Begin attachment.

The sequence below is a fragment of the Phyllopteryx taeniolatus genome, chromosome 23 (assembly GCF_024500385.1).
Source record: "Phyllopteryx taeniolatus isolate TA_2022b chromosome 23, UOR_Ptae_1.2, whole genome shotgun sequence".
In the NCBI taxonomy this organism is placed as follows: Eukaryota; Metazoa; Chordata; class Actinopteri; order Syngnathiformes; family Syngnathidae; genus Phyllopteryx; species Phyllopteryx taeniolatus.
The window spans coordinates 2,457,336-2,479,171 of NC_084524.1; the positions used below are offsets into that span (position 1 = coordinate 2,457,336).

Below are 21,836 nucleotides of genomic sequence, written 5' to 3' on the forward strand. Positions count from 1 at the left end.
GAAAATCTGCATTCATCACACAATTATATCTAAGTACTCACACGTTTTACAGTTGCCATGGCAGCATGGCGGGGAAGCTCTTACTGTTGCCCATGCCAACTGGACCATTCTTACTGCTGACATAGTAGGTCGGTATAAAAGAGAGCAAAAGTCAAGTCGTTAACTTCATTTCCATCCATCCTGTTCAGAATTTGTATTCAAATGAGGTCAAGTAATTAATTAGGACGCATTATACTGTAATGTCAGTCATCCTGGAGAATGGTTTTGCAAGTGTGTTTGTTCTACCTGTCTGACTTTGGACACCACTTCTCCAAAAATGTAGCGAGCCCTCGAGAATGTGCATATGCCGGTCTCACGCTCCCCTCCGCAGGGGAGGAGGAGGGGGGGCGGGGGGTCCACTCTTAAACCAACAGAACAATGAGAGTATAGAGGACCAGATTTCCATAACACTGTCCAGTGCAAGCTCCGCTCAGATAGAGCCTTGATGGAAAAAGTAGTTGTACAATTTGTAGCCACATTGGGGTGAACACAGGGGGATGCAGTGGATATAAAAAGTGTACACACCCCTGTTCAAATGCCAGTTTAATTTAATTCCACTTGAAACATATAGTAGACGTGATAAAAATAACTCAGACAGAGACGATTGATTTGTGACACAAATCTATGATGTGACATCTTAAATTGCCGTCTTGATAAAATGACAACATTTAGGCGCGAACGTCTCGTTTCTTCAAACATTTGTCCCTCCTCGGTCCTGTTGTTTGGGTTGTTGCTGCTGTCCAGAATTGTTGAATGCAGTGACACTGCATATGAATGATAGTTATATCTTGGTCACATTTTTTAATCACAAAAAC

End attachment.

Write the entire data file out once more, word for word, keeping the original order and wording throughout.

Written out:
The sequence below is a fragment of the Phyllopteryx taeniolatus genome, chromosome 23 (assembly GCF_024500385.1).
Source record: "Phyllopteryx taeniolatus isolate TA_2022b chromosome 23, UOR_Ptae_1.2, whole genome shotgun sequence".
In the NCBI taxonomy this organism is placed as follows: Eukaryota; Metazoa; Chordata; class Actinopteri; order Syngnathiformes; family Syngnathidae; genus Phyllopteryx; species Phyllopteryx taeniolatus.
The window spans coordinates 2,457,336-2,479,171 of NC_084524.1; the positions used below are offsets into that span (position 1 = coordinate 2,457,336).

Below are 21,836 nucleotides of genomic sequence, written 5' to 3' on the forward strand. Positions count from 1 at the left end.
GAAAATCTGCATTCATCACACAATTATATCTAAGTACTCACACGTTTTACAGTTGCCATGGCAGCATGGCGGGGAAGCTCTTACTGTTGCCCATGCCAACTGGACCATTCTTACTGCTGACATAGTAGGTCGGTATAAAAGAGAGCAAAAGTCAAGTCGTTAACTTCATTTCCATCCATCCTGTTCAGAATTTGTATTCAAATGAGGTCAAGTAATTAATTAGGACGCATTATACTGTAATGTCAGTCATCCTGGAGAATGGTTTTGCAAGTGTGTTTGTTCTACCTGTCTGACTTTGGACACCACTTCTCCAAAAATGTAGCGAGCCCTCGAGAATGTGCATATGCCGGTCTCACGCTCCCCTCCGCAGGGGAGGAGGAGGGGGGGCGGGGGGTCCACTCTTAAACCAACAGAACAATGAGAGTATAGAGGACCAGATTTCCATAACACTGTCCAGTGCAAGCTCCGCTCAGATAGAGCCTTGATGGAAAAAGTAGTTGTACAATTTGTAGCCACATTGGGGTGAACACAGGGGGATGCAGTGGATATAAAAAGTGTACACACCCCTGTTCAAATGCCAGTTTAATTTAATTCCACTTGAAACATATAGTAGACGTGATAAAAATAACTCAGACAGAGACGATTGATTTGTGACACAAATCTATGATGTGACATCTTAAATTGCCGTCTTGATAAAATGACAACATTTAGGCGCGAACGTCTCGTTTCTTCAAACATTTGTCCCTCCTCGGTCCTGTTGTTTGGGTTGTTGCTGCTGTCCAGAATTGTTGAATGCAGTGACACTGCATATGAATGATAGTTATATCTTGGTCACATTTTTTAATCACAAAAAC